BEST-4-Bristol has now taken on the prevention of vaping in their fight to eliminate substance abuse in Bristol. A meeting was held on Thursday, Dec. 12, where a webinar presentation was shown.
“I was able to bring the webinar to the coalition with partnering with other prevention leaders in the state,” said project coordinator Christina Sanchez. “We are alarmed at the rates of youth vaping. Our schools have really taken the brunt of having to deal with the issue because it is so prevalent. As a coalition we remain in constant communication with each other. It is crucial we approach this epidemic joined by all 12 sectors of the community.”
The webinar mentioned how vaping doesn’t just have nicotine in it. There’s also ethanol, THC, CBD, opioids, stimulants, and hallucinogens, and it also can contain aerosol, and formaldehyde.
Officials demonstrated different vaping devices, such as electronic cigarettes, Juul’s—which look like USB drives. The vapes come in different flavors too, like mango, and other fruit flavors, and mint. A 2019 study found that 12ml. of nicotine in a cigarette is equal to 6mg. in a low dose e-cig, and 36mg. in a high dose e-cig, which is also equal to 59mg. in a Juul.
The Bristol school system is already making parents aware of the issue by having sent out letters to parents of middle and high schoolers from Superintendent Catherine Carbone. The letter asks that parents start having a conversation with their kids about vaping, and it states that vaping is the most common form of tobacco use in Connecticut high school youth. The letter emphasizes that the possession of a vape, or its use on school grounds is a violation of board of education policy, and requires a disciplinary hearing. If the possession of drugs or alcohol is found on school grounds, or at a school-sponsored activity. It can result in a referral for expulsion.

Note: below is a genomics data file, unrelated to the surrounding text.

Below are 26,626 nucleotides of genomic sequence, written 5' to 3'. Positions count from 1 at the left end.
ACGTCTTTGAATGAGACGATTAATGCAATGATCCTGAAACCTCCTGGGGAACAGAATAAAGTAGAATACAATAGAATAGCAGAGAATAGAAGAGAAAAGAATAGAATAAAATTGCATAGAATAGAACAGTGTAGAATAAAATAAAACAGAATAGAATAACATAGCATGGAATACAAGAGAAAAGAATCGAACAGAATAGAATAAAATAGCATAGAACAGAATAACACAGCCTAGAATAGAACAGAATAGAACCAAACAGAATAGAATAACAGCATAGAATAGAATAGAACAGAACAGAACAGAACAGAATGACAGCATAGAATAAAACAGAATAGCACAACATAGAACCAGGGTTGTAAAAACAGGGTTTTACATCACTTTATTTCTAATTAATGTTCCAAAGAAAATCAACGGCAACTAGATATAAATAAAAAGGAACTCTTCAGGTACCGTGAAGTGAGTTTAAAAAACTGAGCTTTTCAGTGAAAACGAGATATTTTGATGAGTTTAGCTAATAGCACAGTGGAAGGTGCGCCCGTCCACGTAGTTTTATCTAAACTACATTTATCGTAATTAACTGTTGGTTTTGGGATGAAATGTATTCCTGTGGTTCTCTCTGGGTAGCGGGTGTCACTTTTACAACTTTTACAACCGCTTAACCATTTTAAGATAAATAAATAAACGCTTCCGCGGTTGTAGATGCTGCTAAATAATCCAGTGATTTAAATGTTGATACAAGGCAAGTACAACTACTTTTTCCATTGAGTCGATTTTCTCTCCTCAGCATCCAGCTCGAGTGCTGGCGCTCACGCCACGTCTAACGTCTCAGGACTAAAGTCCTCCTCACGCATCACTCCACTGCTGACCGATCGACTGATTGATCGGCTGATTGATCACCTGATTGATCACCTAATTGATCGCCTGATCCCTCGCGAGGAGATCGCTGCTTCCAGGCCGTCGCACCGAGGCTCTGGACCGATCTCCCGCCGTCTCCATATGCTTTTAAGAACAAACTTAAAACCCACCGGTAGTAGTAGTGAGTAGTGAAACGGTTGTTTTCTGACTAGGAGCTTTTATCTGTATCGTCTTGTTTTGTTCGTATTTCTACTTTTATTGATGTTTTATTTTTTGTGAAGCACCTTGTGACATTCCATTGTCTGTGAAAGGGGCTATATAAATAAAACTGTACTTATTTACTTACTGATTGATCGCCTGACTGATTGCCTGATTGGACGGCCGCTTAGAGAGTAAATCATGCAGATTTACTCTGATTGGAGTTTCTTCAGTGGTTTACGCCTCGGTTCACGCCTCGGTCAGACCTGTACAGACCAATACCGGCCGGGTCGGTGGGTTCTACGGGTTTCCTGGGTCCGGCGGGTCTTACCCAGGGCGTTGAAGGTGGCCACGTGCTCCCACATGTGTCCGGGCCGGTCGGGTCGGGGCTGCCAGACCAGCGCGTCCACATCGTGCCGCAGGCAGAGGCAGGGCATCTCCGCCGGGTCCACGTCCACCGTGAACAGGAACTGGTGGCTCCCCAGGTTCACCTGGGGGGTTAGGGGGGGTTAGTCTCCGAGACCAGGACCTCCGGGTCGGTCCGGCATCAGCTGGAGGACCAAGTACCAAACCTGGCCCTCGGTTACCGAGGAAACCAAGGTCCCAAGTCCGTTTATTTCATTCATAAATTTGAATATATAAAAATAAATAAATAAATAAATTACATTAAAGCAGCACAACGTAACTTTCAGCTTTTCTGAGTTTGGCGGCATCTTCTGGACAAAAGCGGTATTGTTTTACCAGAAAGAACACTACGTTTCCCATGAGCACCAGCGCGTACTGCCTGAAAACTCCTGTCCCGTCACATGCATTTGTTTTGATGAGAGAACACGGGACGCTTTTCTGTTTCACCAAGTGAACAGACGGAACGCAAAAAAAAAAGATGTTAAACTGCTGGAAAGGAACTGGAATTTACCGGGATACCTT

Lt. Mike Morello of the Bristol Police Department said that Bristol officers recently conducted compliance checks of places that sell e-cigarettes.
“We expect to conduct similar operations in the future to discourage underage sales,” said Morello. “We know usage absolutely exists to some degree within both our middle school and high school-aged youth. According to a study by the Connecticut Department of Health, e-cigarette use in High school students doubled from 2015 to 2017. Current law which requires purchasers to be 21 or over is a strong step in the right direction and would encourage persons of all ages to educate themselves on the harmful effects of nicotine products.”
Sanchez said that the district is now in the process of conducting the PRIDE survey to all students in grades 6 and 8, along with sophomores and seniors at the high school. Data will allows community members to look at the problem from a factual standpoint.
“In February, myself and my co-chair, Samantha Rajotte will be headed to Washington D.C. for the CADCA conference,” said Sanchez. “During the conference we will participate in Capital Hill Day. We will meet with Senators Murphy and Blumenthal, and ask for continued support as we fight to save lives. We are constantly working towards making prevention a priority on a local, state and federal level.”
To comment on this story or to contact staff writer Jamila Young, email her at JYoung@BristolObserver.com.